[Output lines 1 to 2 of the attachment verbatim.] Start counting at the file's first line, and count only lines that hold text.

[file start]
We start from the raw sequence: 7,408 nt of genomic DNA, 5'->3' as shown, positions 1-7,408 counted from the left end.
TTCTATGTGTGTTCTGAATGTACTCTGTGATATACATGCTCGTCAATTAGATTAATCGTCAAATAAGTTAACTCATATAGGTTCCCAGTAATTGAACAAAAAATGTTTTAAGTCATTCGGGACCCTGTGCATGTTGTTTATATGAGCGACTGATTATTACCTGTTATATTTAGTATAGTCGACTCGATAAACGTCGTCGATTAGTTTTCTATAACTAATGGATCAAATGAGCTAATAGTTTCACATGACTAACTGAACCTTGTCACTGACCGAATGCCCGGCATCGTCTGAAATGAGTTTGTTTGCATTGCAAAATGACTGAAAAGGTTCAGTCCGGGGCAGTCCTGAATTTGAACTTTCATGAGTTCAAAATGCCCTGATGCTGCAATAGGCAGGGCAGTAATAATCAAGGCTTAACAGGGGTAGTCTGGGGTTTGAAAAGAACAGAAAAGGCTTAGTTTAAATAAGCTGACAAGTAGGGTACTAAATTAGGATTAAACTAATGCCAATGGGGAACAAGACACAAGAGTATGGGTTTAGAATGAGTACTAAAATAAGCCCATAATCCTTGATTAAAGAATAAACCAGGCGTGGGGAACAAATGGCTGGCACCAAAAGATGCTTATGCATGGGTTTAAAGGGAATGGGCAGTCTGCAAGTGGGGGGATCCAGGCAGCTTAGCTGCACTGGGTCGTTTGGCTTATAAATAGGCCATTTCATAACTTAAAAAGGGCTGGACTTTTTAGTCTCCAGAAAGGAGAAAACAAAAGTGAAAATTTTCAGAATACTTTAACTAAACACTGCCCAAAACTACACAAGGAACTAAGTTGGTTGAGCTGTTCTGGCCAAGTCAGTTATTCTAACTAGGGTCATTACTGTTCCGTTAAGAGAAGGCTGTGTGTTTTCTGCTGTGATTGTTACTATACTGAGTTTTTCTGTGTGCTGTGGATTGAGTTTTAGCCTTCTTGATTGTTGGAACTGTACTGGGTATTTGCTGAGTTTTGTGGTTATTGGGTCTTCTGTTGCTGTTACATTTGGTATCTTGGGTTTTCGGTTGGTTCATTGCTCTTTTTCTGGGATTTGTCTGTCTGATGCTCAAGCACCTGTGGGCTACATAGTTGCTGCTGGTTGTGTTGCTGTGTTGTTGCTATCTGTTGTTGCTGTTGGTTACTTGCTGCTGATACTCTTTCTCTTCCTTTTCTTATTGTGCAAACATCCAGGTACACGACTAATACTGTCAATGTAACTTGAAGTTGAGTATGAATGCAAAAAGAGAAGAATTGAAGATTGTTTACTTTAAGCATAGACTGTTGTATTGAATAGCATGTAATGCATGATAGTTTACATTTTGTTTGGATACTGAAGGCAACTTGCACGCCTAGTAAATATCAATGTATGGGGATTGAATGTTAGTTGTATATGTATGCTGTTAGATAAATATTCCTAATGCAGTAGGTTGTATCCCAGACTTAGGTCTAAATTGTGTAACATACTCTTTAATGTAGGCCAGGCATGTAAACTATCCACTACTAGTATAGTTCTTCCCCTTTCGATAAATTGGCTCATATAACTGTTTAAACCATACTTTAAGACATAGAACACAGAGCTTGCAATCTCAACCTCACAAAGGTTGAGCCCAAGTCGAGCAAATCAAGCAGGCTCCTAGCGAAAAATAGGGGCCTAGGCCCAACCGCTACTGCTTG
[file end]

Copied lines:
We start from the raw sequence: 7,408 nt of genomic DNA, 5'->3' as shown, positions 1-7,408 counted from the left end.
TTCTATGTGTGTTCTGAATGTACTCTGTGATATACATGCTCGTCAATTAGATTAATCGTCAAATAAGTTAACTCATATAGGTTCCCAGTAATTGAACAAAAAATGTTTTAAGTCATTCGGGACCCTGTGCATGTTGTTTATATGAGCGACTGATTATTACCTGTTATATTTAGTATAGTCGACTCGATAAACGTCGTCGATTAGTTTTCTATAACTAATGGATCAAATGAGCTAATAGTTTCACATGACTAACTGAACCTTGTCACTGACCGAATGCCCGGCATCGTCTGAAATGAGTTTGTTTGCATTGCAAAATGACTGAAAAGGTTCAGTCCGGGGCAGTCCTGAATTTGAACTTTCATGAGTTCAAAATGCCCTGATGCTGCAATAGGCAGGGCAGTAATAATCAAGGCTTAACAGGGGTAGTCTGGGGTTTGAAAAGAACAGAAAAGGCTTAGTTTAAATAAGCTGACAAGTAGGGTACTAAATTAGGATTAAACTAATGCCAATGGGGAACAAGACACAAGAGTATGGGTTTAGAATGAGTACTAAAATAAGCCCATAATCCTTGATTAAAGAATAAACCAGGCGTGGGGAACAAATGGCTGGCACCAAAAGATGCTTATGCATGGGTTTAAAGGGAATGGGCAGTCTGCAAGTGGGGGGATCCAGGCAGCTTAGCTGCACTGGGTCGTTTGGCTTATAAATAGGCCATTTCATAACTTAAAAAGGGCTGGACTTTTTAGTCTCCAGAAAGGAGAAAACAAAAGTGAAAATTTTCAGAATACTTTAACTAAACACTGCCCAAAACTACACAAGGAACTAAGTTGGTTGAGCTGTTCTGGCCAAGTCAGTTATTCTAACTAGGGTCATTACTGTTCCGTTAAGAGAAGGCTGTGTGTTTTCTGCTGTGATTGTTACTATACTGAGTTTTTCTGTGTGCTGTGGATTGAGTTTTAGCCTTCTTGATTGTTGGAACTGTACTGGGTATTTGCTGAGTTTTGTGGTTATTGGGTCTTCTGTTGCTGTTACATTTGGTATCTTGGGTTTTCGGTTGGTTCATTGCTCTTTTTCTGGGATTTGTCTGTCTGATGCTCAAGCACCTGTGGGCTACATAGTTGCTGCTGGTTGTGTTGCTGTGTTGTTGCTATCTGTTGTTGCTGTTGGTTACTTGCTGCTGATACTCTTTCTCTTCCTTTTCTTATTGTGCAAACATCCAGGTACACGACTAATACTGTCAATGTAACTTGAAGTTGAGTATGAATGCAAAAAGAGAAGAATTGAAGATTGTTTACTTTAAGCATAGACTGTTGTATTGAATAGCATGTAATGCATGATAGTTTACATTTTGTTTGGATACTGAAGGCAACTTGCACGCCTAGTAAATATCAATGTATGGGGATTGAATGTTAGTTGTATATGTATGCTGTTAGATAAATATTCCTAATGCAGTAGGTTGTATCCCAGACTTAGGTCTAAATTGTGTAACATACTCTTTAATGTAGGCCAGGCATGTAAACTATCCACTACTAGTATAGTTCTTCCCCTTTCGATAAATTGGCTCATATAACTGTTTAAACCATACTTTAAGACATAGAACACAGAGCTTGCAATCTCAACCTCACAAAGGTTGAGCCCAAGTCGAGCAAATCAAGCAGGCTCCTAGCGAAAAATAGGGGCCTAGGCCCAACCGCTACTGCTTG